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Action speaks louder than words but not nearly as often. – Mark Twain
Have you ever done something that violated your innermost principles?
Don’t feel alone—we’ve all acted in ways that made us ashamed later. Hypocrisy, that almost-universal human trait, afflicts just about everyone. It’s easy to believe in a high, noble principle–but quite a bit harder to always follow it.
No doubt you’ve seen the popular internet meme on this subject: “Your beliefs don’t make you a good person—your behavior does.”
Every human being faces that accident-prone intersection of inner beliefs and outer actions; the boundary layer that separates the well-intended from the well-behaved; the great gulf between words and deeds.
It’s always been this way. Many people have a tendency to believe in fine principles, to say they support the noblest and loftiest truths. But carrying them out? Actually practicing them? Well, it just so happens, that’s much, much harder to do.
The Baha’i teachings explain:
What profit is there in agreeing that universal friendship is good, and talking of the solidarity of the human race as a grand ideal? Unless these thoughts are translated into the world of action, they are useless.
The wrong in the world continues to exist just because people talk only of their ideals, and do not strive to put them into practice. If actions took the place of words, the world’s misery would very soon be changed into comfort.
A man who does great good, and talks not of it, is on the way to perfection.
The man who has accomplished a small good and magnifies it in his speech is worth very little.
If I love you, I need not continually speak of my love — you will know without any words. On the other hand if I love you not, that also will you know — and you would not believe me, were I to tell you in a thousand words, that I loved you.
People make much profession of goodness, multiplying fine words because they wish to be thought greater and better than their fellows, seeking fame in the eyes of the world. Those who do most good use fewest words concerning their actions. – Abdu’l-Baha, Paris Talks, p. 23.
In many important ways, this issue goes right to the heart of all religion. In fact, religion comes from the Latin word religio, which in ancient Roman times meant “the pious practice of scruples.” A scrupulous person, the Baha’i teachings say, exemplifies the primary purpose of the laws of God:
If a soul of his own accord advances toward God he will be accepted at the Threshold of Oneness, for such a one is free of personal considerations, of greed and selfish interests, and he has taken refuge within the sheltering protection of his Lord. He will become known among men as trustworthy and truthful, temperate and scrupulous, high-minded and loyal, incorruptible and God-fearing. In this way the primary purpose in revealing the Divine Law — which is to bring about happiness in the after life and civilization and the refinement of character in this — will be realized. – Abdu’l-Baha, The Secret of Divine Civilization, p. 46.
You don’t hear those two words much these days: scruples and scrupulous.
To be scrupulous means to have a conscience, a moral sense that distinguishes between right and wrong. We feel our scruples revolt when our deeds go against our moral values and make us remorseful; and we feel them even more strongly and positively when our deeds conform to our values and give us a sense of integrity, honesty and spiritual growth. Everybody understands these two powerful feelings.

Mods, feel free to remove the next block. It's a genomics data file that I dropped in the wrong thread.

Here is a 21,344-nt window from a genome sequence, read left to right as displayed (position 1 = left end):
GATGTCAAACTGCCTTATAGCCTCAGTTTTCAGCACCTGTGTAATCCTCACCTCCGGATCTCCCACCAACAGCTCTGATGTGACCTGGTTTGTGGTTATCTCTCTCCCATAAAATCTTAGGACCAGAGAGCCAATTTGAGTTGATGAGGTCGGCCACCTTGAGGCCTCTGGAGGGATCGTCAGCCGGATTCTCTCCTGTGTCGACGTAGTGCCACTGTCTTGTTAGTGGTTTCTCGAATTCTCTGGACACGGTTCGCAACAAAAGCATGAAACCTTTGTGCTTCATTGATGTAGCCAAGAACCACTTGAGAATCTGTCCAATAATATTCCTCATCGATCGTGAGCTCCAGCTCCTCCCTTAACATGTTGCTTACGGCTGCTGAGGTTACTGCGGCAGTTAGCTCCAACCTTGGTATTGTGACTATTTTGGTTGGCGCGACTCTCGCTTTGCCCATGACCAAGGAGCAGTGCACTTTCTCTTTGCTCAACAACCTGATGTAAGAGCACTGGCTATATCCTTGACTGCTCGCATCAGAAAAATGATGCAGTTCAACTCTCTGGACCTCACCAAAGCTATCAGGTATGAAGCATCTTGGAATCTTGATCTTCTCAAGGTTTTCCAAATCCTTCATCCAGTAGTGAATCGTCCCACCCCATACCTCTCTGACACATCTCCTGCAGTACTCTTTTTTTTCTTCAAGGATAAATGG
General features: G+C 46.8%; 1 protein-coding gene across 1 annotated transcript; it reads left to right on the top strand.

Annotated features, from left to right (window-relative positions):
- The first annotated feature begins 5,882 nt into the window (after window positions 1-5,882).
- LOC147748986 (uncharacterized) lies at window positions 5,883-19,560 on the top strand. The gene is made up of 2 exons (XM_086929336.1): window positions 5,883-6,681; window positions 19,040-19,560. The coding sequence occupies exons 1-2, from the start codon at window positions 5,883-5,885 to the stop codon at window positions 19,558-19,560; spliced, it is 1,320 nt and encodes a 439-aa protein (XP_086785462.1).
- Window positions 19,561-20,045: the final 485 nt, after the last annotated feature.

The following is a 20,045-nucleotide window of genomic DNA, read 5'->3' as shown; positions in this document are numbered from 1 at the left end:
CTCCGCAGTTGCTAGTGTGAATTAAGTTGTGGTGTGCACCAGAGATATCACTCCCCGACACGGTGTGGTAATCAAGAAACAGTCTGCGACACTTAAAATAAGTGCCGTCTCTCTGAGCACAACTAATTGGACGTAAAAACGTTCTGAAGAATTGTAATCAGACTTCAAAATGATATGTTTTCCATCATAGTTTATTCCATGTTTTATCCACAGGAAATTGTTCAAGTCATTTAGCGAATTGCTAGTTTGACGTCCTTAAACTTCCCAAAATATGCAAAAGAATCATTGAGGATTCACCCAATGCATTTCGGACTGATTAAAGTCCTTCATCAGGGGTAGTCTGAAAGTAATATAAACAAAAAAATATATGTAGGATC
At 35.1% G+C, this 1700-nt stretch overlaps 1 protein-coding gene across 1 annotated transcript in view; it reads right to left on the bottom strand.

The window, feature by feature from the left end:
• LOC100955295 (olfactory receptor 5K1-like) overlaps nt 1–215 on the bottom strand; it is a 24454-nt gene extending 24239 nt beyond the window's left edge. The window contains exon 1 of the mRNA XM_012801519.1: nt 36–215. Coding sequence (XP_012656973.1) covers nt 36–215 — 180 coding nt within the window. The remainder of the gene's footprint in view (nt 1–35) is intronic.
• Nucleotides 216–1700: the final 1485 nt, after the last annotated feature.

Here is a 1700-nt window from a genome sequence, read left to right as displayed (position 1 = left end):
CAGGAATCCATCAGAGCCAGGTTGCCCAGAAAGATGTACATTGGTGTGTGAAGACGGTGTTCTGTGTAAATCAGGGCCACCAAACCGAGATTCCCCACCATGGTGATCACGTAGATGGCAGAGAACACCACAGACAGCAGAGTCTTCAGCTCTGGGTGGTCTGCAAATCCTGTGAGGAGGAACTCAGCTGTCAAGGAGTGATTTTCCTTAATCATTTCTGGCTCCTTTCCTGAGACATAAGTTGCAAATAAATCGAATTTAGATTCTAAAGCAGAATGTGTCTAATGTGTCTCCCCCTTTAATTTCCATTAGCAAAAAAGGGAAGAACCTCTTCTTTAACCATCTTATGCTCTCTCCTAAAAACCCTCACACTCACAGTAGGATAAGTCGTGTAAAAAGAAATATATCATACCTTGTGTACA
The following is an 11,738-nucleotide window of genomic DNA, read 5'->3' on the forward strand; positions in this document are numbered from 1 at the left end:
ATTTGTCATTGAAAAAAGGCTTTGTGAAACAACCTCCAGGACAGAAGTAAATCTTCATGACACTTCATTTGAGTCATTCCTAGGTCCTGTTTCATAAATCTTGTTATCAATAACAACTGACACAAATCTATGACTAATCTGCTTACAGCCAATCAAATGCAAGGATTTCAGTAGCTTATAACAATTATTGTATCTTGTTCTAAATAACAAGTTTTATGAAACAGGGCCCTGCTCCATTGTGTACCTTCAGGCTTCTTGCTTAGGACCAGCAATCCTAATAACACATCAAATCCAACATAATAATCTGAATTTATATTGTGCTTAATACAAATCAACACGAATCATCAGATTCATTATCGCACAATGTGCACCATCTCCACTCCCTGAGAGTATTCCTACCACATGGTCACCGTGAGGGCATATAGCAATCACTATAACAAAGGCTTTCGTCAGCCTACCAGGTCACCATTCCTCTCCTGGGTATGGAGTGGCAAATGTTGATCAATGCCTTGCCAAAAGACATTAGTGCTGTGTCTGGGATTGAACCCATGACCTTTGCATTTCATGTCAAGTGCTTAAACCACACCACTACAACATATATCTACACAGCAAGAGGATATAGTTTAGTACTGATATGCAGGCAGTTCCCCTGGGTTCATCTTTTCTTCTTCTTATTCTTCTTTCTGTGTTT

Want to know where the word came from? A scruple, originally, was a small unit (℈) of apothecary weight–1/24 of an ounce–in the Roman system of weights and measures. Typically, you could measure a scruple as the weight of tiny pebble, one of those small stones that somehow gets stuck in your shoe. Those sandal-wearing (and slave-owning) Romans probably had to deal with lots of bothersome scruples. We’ve all had that happen, and we all know how much it can hurt, even though the stone seems so tiny. In the same way, the Romans probably figured, our small, nagging conscience won’t leave us alone when we’ve done something, or when we think about doing something, that we know is wrong.
Religion, at its very core, concerns itself with these basic concepts—with developing moral courage.
Why? Because the purpose of religion involves refining human character and actions. True religion goes far, far beyond any sermon or liturgy or prayer session or ritual or set of principles—instead, it asks us to truly change, to alter what we do, to make our actions God-like:
My friend, the aim of this life is not the acquirement of wealth, honour and glory, not the display of the animal attributes such as eating, sleeping and chasing worldly pleasures. Such aimless and insipid pursuits do not befit man who is endowed with divine effulgence and radiant longings. The object of this life is the attainment of the spirit, the manifestation of the fear of God, the attainment of the knowledge of God, the acquisition of the love of God, the attaining [of] the good pleasure of the Lord of mankind. If man characterizes himself with these God-like attributes he will become freed from all ties of this mortal world, the light of God will shine in his heart, he will hear the voice of the heavenly angels, he will be surrounded by the confirmations of the Holy Spirit, he will become an irradiating centre of the perfect names and qualities of the Merciful and a light through which the darkness of the world of humanity is dispelled! – Abdu’l-Baha, Star of the West, Volume 4, p. 155.
In this short series of essays on the difference between deeds and words, between principles and actions, we’ll look at the development of scruples; at the wisdom of having them; and at the risks and rewards of employing them in the real world. Please follow along as we try to understand what moral courage really means.